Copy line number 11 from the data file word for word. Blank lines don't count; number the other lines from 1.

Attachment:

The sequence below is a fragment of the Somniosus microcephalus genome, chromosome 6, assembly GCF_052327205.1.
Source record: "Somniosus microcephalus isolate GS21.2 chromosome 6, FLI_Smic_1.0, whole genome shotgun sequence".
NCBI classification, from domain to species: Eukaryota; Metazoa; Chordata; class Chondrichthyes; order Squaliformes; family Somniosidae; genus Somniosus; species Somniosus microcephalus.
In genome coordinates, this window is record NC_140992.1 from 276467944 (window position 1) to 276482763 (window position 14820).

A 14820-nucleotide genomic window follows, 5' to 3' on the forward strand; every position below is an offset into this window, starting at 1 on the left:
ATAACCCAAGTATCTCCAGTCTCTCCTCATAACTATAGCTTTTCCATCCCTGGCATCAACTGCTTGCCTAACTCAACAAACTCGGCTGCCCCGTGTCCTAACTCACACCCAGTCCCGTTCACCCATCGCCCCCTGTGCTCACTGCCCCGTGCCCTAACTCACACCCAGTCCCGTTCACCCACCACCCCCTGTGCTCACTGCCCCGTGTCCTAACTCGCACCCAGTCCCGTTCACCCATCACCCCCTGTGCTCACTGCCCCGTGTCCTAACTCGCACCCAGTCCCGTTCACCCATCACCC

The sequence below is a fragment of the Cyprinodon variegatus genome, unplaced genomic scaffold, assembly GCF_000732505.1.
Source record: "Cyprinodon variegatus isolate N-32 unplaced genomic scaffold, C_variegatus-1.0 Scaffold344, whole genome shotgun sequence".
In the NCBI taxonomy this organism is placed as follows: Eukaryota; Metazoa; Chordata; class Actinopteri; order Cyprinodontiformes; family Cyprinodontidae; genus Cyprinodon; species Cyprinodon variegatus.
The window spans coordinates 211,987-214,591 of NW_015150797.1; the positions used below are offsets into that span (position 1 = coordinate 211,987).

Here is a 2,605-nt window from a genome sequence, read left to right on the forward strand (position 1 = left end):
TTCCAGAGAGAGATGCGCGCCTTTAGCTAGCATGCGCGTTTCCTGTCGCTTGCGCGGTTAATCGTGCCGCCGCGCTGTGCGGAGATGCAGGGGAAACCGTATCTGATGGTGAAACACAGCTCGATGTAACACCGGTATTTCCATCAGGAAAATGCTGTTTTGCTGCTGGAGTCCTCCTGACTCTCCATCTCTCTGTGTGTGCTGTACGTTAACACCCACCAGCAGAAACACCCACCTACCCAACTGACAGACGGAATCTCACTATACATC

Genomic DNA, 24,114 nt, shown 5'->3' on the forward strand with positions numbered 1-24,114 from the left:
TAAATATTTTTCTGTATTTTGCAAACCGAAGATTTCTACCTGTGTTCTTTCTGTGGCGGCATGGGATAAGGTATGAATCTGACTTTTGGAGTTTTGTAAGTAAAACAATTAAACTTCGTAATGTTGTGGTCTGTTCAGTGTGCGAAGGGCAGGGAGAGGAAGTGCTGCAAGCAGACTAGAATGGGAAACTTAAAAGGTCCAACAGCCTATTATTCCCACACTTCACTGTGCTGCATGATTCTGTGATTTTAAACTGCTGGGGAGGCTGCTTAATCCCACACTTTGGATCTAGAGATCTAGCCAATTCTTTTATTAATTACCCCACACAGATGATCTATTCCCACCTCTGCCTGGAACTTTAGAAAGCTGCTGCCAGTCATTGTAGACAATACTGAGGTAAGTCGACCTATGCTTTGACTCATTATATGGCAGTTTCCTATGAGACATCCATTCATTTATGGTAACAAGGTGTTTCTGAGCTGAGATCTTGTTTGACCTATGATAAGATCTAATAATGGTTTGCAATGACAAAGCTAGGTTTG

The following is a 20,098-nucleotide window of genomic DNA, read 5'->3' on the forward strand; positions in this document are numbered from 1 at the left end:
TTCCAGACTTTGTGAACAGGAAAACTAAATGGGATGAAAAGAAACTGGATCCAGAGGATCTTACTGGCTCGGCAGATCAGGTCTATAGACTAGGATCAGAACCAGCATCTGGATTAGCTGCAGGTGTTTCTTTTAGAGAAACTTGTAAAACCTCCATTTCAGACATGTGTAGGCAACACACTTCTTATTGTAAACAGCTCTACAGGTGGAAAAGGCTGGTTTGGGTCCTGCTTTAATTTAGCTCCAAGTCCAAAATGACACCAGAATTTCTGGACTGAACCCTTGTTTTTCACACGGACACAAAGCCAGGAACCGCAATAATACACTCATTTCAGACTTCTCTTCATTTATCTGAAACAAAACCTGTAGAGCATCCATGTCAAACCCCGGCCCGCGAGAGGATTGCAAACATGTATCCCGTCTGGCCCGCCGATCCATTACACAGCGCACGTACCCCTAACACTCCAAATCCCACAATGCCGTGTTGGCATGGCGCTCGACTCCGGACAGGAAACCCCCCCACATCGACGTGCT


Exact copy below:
Here is a 2,605-nt window from a genome sequence, read left to right on the forward strand (position 1 = left end):